Bloomsbury’s Bill Swainson [pictured], Souvenir Press m.d. Ernest Hecht, Nature Publishing Group's Dr Philip Campbell and Paddington creator Michael Bond are among the book industry figures named in the 2015 Queen’s Birthday Honours.
Campbell, editor in chief of NPG's flagship journal Nature, is given a knighthood for services to science.
Swainson, who will leave his role as senior commissioning editor at the end of this month as part of a restructure at Bloomsbury, has been made an OBE for services to literary translation. Hecht is also made an OBE for services to publishing and to charity.
Bond is made a CBE for services to children’s literature. The author, who was made an OBE in 1997, released his published the first Paddington book, A Bear Called Paddington, in 1958. The latest in the series, Love From Paddington, was released last year by HarperCollins Children’s Books, and a film featuring the character was also released in 2014.
Ernest Hecht, one of a number of émigrés who changed the face of British publishing after the Second World War alongside George Weidenfeld, Paul Hamlyn and Andre Deutsch, said: “I am deeply honoured not only personally by this award but also for all the other independent publishers who contribute so much to the diversity of our industry.” In 2003, Ernest Hecht founded a charitable foundation to support advancement in the fields of education, disability and the arts.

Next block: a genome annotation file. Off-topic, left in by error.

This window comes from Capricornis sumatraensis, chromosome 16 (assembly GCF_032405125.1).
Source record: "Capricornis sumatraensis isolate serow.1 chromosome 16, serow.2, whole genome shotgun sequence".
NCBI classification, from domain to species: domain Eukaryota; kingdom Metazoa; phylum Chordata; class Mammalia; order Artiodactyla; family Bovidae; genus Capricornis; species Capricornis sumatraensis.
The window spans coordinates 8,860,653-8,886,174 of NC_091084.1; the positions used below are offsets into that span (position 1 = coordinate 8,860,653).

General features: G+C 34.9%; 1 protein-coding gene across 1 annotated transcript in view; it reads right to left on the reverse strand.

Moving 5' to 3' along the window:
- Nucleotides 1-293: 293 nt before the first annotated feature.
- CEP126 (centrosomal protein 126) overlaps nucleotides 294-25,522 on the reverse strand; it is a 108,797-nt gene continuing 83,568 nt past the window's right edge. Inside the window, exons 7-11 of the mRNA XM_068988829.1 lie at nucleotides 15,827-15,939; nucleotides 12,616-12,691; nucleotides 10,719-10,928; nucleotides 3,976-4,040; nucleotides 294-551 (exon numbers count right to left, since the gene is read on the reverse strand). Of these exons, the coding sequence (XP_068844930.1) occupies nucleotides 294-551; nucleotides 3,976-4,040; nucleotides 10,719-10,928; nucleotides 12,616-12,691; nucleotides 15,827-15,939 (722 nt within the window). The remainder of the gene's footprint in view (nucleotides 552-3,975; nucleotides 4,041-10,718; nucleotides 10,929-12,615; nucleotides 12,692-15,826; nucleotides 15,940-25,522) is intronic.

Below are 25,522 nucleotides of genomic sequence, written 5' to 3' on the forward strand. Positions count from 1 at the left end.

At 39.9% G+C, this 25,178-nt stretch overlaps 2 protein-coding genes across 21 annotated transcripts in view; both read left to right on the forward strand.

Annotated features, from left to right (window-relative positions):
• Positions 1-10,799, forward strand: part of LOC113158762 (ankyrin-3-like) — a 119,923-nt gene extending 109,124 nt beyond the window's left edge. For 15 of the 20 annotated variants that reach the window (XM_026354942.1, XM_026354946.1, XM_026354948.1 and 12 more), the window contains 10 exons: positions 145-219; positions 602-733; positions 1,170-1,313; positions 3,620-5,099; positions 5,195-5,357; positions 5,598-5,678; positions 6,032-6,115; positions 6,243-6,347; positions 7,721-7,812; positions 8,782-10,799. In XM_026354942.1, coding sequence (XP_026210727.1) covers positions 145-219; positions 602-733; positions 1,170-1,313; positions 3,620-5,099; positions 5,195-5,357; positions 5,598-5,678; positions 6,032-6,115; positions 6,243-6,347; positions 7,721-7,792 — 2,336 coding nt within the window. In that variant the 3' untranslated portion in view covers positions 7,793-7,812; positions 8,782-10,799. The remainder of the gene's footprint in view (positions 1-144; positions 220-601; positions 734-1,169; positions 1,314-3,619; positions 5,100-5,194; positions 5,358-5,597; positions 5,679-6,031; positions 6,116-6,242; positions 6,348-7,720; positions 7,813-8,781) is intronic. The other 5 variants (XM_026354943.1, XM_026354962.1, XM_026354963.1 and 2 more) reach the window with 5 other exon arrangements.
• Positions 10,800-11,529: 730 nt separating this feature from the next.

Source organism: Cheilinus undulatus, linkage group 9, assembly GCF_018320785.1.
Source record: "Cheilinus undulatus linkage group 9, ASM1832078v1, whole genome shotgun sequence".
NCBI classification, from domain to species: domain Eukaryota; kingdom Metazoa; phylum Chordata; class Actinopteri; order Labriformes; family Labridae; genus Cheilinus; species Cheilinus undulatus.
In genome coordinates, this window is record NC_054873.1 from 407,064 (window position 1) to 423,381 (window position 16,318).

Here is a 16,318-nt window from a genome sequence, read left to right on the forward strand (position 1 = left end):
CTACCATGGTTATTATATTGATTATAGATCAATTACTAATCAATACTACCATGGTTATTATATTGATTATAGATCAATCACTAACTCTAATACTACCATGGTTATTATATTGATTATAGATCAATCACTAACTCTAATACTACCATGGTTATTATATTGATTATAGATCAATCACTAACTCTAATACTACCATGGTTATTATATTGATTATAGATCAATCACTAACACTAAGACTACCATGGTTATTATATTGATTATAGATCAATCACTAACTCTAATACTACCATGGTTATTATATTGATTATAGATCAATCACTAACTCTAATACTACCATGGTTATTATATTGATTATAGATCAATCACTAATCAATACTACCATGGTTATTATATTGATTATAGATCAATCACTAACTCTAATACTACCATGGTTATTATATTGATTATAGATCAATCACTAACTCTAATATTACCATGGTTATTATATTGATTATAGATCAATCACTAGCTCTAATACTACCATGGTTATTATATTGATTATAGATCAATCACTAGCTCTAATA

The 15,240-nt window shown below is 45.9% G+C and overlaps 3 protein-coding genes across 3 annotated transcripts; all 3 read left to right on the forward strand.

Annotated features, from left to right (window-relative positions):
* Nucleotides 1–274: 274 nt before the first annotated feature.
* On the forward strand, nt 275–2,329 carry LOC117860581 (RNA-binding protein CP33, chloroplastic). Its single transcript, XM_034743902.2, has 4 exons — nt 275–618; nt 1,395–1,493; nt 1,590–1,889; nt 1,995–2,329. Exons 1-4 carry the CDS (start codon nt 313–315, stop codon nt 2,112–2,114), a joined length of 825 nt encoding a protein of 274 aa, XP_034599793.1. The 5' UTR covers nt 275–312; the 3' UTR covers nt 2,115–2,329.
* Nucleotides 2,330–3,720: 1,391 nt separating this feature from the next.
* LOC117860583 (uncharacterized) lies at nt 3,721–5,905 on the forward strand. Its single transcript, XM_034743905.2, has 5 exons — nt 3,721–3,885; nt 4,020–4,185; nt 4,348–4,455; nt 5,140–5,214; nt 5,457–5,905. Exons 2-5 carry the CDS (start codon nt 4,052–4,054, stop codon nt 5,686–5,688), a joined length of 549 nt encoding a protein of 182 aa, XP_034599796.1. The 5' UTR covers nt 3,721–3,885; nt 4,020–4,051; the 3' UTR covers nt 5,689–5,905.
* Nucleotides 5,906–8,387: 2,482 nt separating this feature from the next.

Other authors honoured include Karen Armstrong, whose books include Fields of Blood: Religion and the History of Violence (Bodley Head), is made an OBE for services to literature and interfaith dialogue. Author and illustrator Francis Paterson is made a MBE for services to children’s literature. Philippa Langley, who discovered King Richard III’s remains in Leicester in 2012 and who co-authored The King’s Grave: The Search for Richard III (John Murray) with Michael Jones, is made an MBE.
Among academics receiving honours are Professor Charles Downes, principal and vice-chancellor of the University of Dundee, who is knighted for services to higher education and life sciences, and Professor Julian Crampton, vice chancellor of the University of Brighton, who is made a CBE for services to higher education.
Clare Matterson, director of strategy at the Wellcome Trust, is made a CBE.
Laura Bates, founder of the Everday Sexism Project, who also wrote Everyday Sexism (Simon & Schuster) and was a judge for this year’s Baileys Women’s Prize for Fiction, gets a British Empire Medal for services to the promotion of gender equality.
Librarians on the list include Elizabeth Chapman, director of library services at the London School of Economics, who is made an OBE for services to higher education and libraries.
Famous faces named in the honours list include Lenny Henry, who is knighted, and actors Benedict Cumberbatch and Chiwetel Ejiofor, who are both made CBEs.